Unemployment insurance system breaks down. Under federal law, each state controls its own unemployment insurance (UI) system, which is supposed to respond when an insurance-eligible worker is laid off. In the most-recently reported week of U.S. unemployment totals, 6.6 million additional Americans had been laid off and took steps to file for unemployment benefits. These numbers were reported on Thursday, April 9.

More than 200,000 of these new filers are residents of Illinois. Under current conditions, the Illinois Department of Employment Security (IDES) and its UI system are being asked to help hundreds of thousands of Illinoisans who have been laid off, or who are facing imminent layoff. In addition, UI systems are being asked to administer at least two key elements of federal aid for hard-hit people under the CARES Act. These elements include: (a) supplemental payments for many laid-off employees, and (b) supplemental payments for many persons who are workers in non-employer/employee relationships. These include so-called “gig workers,’ such as drivers of motor vehicles that are hailed by phone app through Uber and similar services.

These benefits are being administered through the choke points of state unemployment insurance systems, because these are the systems that individuals are supposed to use to demonstrate and prove the fact that they have actually lost their jobs. Unfortunately, under the accumulated weight of these responsibilities, as of early April 2020, the IDES UI system has partially collapsed. Throughout Illinois, people who need help from IDES are facing jammed computers and busy phone lines. In addition to the 200,940 Illinois UI claims that were successfully filed in the week ending April 4, tens of thousands of additional people are being stymied in their attempts to prove their unemployment status and file for benefits.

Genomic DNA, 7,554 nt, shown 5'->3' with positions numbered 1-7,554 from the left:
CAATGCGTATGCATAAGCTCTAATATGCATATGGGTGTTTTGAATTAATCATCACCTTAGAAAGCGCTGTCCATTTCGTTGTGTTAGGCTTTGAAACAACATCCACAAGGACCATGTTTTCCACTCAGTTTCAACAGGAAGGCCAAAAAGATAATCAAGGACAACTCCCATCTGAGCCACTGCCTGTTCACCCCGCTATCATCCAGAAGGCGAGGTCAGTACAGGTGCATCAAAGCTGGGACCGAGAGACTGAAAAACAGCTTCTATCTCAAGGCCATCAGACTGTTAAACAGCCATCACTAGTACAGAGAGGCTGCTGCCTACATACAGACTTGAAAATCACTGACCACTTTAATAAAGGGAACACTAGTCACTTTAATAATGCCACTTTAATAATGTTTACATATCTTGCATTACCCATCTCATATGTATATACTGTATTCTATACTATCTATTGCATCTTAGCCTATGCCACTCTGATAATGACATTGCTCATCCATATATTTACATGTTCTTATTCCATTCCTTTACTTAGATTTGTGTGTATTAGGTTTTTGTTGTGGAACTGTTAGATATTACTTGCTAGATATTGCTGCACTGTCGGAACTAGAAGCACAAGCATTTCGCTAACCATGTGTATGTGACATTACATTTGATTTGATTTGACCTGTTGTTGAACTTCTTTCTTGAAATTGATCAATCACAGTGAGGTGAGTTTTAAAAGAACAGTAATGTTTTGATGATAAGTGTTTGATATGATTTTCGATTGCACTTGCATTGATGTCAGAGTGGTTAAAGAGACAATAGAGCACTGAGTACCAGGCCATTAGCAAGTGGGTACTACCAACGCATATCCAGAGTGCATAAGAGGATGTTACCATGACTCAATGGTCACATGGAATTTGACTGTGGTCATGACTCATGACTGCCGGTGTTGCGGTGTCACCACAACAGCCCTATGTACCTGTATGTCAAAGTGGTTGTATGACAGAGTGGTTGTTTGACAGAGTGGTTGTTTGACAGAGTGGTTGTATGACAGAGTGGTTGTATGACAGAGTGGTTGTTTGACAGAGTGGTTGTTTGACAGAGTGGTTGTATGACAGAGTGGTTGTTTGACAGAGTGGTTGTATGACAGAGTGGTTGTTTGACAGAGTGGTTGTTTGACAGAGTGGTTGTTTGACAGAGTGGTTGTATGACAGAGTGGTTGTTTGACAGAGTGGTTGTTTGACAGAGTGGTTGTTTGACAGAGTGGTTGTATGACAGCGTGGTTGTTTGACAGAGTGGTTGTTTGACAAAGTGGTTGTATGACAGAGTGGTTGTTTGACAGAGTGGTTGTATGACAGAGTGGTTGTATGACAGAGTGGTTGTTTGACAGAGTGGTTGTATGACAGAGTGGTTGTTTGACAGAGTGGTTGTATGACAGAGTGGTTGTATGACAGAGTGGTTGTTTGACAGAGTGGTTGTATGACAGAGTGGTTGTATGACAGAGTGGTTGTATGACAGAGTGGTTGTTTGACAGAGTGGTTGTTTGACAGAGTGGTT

House Republican Leader Jim Durkin is demanding action be taken by IDES to help unemployed Illinoisans. Saying, “We are failing our residents,” Durkin criticized the Department for its lack of preparation, and called on them to hire competent outside help and develop public-private partnerships. The goal of all is the development of a functional, usable UI benefit claims system.

Tax filing deadline extended. In separate actions, the Illinois Department of Revenue (IDOR) and the federal Internal Revenue Service (IRS) have both extended the April 15 annual tax-filing deadline until July 15 of the calendar year. Both agencies strongly urge filing by April 15, however. Filing by April 15 will put a taxpayer first in line for his or her tax refund.

In addition, relief has been granted from the penalties usually imposed upon the late payments of certain sales taxes. This is especially important for small businesses hit hard by the COVID-19 outbreak, including retailers, restaurants, and taverns. All taxpayers, particularly employers and small businesses, should be in continuous contact with their tax advisors on this developing situation.